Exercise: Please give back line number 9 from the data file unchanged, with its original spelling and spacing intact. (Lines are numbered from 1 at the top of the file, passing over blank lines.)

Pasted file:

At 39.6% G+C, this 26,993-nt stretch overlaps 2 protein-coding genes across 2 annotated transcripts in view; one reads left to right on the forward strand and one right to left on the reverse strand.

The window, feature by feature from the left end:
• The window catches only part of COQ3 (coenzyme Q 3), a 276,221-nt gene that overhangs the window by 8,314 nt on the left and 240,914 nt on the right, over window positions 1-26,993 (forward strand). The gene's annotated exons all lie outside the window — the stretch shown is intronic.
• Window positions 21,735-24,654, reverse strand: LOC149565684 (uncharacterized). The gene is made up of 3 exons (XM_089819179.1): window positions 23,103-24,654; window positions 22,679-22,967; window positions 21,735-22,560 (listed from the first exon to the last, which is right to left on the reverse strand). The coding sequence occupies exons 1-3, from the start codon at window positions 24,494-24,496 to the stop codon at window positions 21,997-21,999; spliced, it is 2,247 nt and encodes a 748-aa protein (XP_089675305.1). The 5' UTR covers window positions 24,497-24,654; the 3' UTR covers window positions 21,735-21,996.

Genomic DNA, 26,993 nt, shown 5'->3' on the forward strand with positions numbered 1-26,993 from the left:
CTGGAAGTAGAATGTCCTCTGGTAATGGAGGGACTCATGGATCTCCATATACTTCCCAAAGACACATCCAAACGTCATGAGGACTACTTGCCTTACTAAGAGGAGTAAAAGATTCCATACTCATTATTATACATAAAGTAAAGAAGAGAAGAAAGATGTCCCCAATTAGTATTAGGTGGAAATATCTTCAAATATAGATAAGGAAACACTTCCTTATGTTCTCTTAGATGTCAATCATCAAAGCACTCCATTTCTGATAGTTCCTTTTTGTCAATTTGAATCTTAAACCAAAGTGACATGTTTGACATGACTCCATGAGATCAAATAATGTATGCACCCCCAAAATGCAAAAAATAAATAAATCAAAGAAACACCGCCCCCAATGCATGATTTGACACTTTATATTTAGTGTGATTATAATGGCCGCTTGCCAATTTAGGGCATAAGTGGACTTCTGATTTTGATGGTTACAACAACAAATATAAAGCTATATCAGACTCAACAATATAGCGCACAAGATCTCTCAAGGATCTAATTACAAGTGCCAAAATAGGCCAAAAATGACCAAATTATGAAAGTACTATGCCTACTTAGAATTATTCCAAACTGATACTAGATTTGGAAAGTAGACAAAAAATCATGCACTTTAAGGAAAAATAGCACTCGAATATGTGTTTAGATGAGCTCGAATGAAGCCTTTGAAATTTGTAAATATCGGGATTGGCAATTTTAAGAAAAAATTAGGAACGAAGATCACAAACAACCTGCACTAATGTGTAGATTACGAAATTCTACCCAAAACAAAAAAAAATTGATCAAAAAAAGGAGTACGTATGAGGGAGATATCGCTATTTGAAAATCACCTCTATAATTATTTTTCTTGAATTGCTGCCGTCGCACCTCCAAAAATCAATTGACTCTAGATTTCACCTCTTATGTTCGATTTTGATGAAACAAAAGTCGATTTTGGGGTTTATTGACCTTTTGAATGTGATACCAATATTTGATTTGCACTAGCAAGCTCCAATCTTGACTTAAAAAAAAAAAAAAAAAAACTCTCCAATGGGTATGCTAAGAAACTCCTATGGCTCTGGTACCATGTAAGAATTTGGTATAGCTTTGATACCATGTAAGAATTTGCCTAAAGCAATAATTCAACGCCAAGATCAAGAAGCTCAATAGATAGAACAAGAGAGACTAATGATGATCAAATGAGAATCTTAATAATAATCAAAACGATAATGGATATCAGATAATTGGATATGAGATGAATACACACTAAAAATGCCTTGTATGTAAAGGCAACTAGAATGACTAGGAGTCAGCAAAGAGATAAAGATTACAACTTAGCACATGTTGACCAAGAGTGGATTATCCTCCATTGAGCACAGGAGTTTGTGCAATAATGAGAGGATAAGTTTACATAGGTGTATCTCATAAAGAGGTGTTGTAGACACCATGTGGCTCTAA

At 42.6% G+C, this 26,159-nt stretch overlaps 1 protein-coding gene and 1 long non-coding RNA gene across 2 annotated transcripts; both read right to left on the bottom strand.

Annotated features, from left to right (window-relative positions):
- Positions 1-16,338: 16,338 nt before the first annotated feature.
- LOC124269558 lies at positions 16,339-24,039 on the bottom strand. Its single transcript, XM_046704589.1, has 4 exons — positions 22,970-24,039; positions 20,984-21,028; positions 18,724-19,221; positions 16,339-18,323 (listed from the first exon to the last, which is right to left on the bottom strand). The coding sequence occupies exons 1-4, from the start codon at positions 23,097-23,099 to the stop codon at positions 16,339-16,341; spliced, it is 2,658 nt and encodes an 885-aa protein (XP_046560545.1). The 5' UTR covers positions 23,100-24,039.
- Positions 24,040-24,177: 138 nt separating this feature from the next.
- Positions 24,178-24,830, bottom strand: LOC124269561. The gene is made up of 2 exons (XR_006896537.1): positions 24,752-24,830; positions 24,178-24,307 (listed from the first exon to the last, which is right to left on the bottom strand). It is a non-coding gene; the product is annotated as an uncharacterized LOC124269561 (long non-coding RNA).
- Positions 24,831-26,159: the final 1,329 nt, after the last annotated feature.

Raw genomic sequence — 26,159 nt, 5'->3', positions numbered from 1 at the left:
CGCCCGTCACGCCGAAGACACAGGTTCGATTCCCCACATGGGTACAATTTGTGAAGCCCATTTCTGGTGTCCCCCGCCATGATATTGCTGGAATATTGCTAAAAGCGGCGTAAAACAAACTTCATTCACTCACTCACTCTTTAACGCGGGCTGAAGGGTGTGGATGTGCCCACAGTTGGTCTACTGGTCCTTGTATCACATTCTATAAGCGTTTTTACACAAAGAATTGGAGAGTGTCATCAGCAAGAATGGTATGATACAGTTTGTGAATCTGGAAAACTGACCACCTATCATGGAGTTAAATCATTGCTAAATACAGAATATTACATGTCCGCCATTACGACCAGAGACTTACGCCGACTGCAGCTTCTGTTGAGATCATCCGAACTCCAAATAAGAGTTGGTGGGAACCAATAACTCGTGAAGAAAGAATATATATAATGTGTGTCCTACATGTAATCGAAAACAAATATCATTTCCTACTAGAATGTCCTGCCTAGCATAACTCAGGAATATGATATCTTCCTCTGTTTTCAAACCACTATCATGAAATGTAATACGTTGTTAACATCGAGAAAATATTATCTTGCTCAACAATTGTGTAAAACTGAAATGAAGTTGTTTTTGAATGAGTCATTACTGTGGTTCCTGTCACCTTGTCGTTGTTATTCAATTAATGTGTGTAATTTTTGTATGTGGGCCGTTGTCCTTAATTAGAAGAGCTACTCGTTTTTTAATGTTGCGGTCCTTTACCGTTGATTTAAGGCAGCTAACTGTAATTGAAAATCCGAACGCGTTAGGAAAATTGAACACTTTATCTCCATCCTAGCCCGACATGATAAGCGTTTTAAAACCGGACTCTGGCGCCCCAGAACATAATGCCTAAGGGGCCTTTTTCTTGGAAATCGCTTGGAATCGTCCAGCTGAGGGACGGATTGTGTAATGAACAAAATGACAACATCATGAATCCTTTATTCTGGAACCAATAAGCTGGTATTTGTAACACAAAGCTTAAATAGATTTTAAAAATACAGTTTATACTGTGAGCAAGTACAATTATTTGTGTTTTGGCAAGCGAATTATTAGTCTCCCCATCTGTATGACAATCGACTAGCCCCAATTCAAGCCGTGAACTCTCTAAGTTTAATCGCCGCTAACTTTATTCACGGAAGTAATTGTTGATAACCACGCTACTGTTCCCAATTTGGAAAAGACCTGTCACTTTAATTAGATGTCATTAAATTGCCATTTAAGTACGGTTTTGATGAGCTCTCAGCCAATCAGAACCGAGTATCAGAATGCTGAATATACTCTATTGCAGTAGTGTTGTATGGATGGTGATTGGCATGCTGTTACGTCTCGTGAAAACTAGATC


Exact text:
- Positions 1-16,338: 16,338 nt before the first annotated feature.